This Church performs a magic trick as you walk from the exterior to the interior. From the outside the material of the walls appear to be opaque white stone. Inside the stone reveals a golden brown translucency.
Luzern Art Center by Jean Nouvel
This expensive looking building revealed to me how surreal most of Jean Nouvels designs are. Before visiting this building I saw him as a typical steel and glass modernist. The price tag is easily conveyed in photographs but the wierdness is tamed.
Birch Schule by Peter Märkli
Big house with big joints
This school is part of a redevelopment of an industrial
area in Oerlikon just outside Zürich. Märklis intention was
to create a shool that is part of and a generator of public
space. The repetitious precast facade aims towards the
language of classical public buildings. The building faces
in every direction and is
“the same all over”. A reference to the
Smithsonsand their concept of
“a building of the conglomerate order”?
The interiors follow the logic of a
“big house with big joints”. The materials are
robust and the joints large. The internal elevations are
highly elaborated and there seems to be no attemt at
reduction. The problem of sprinklers, fire alarms, smoke
detectors and lights was solved in a positive way. Rather
than hiding them Märkli has collected them in flat white
cages attached to the ceiling. The suspended ceilings form
boxy space-making shapes. The design choice between less or
a robust more always fall on the latter.
The palette of colours comes from a 1969 Alpha Romeo and is a muted green, grey, beige. A very successfull and unusual choice is the dark red colour used for sinks and flooring in wet areas. Märkli is was keen to point out that one should not use primary colours for children as in would contribute to an infantilizing of the young who are just as sensitive in these matters as adults.. Moreover the children, their art and their clothes will add colour to the school.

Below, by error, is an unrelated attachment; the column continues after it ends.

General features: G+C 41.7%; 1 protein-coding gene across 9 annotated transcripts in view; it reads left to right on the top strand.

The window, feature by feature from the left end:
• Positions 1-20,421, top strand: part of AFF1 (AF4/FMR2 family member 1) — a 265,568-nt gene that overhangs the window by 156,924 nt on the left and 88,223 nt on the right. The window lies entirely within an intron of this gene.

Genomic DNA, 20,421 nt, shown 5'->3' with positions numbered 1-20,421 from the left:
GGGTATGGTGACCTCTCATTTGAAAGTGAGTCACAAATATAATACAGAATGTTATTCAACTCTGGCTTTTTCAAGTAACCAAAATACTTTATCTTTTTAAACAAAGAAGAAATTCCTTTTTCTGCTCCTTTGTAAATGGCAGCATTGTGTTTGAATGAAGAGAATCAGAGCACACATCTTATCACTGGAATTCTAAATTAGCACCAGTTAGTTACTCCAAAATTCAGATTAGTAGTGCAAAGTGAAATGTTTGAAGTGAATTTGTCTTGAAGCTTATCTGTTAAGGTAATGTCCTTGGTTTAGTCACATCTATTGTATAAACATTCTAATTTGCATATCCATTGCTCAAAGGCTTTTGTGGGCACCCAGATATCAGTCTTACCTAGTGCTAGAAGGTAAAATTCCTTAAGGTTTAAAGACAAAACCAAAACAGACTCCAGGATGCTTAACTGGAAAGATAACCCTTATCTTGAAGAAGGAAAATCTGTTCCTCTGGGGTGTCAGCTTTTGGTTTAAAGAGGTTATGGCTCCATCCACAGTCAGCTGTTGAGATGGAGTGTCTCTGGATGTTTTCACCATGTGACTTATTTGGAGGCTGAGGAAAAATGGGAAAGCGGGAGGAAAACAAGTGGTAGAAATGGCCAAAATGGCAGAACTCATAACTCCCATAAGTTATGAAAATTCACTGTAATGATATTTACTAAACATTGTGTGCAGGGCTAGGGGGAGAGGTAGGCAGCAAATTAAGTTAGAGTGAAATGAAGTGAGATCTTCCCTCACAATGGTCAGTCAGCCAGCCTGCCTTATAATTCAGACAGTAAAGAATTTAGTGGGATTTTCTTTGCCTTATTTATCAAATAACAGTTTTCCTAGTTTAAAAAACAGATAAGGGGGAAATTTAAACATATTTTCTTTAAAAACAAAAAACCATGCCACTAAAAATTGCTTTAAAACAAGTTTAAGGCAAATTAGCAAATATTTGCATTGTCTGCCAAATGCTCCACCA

Sadly I lost the 'real' roll of film from this visit. These photograhs are only my casual digisnaps.
Visit Schule Am Birch on Google Earth.
School by Christian Kerez
Glass box with stair rooms
When the entry space to a school reminds you of a poor modern art gallery, you will be hard convinced about the the rest of the school. This building is a reasonably made glass and aluminium box with non horisontal columns. Despite the cliché minimalism the two staircase rooms save the building from total lack of interest. These two stairs form solid concrete rooms within the office like platform building. One of the stairs is a long, straight climbing room and the other a square room with cascading stairs. They are both diffusely lit from above and the installation like space does not prevent the kids from gathering there on breaks.
Slussen is a Train station, Tube station, Bus station, pedestrian bridge, square, party central, shopping center, lock, parking space and probably much more. It is a place of true programmatical overlap, and one of the few places in Stockholm that hasn't been tidied up. A wonderful relief from the stylist regime around it.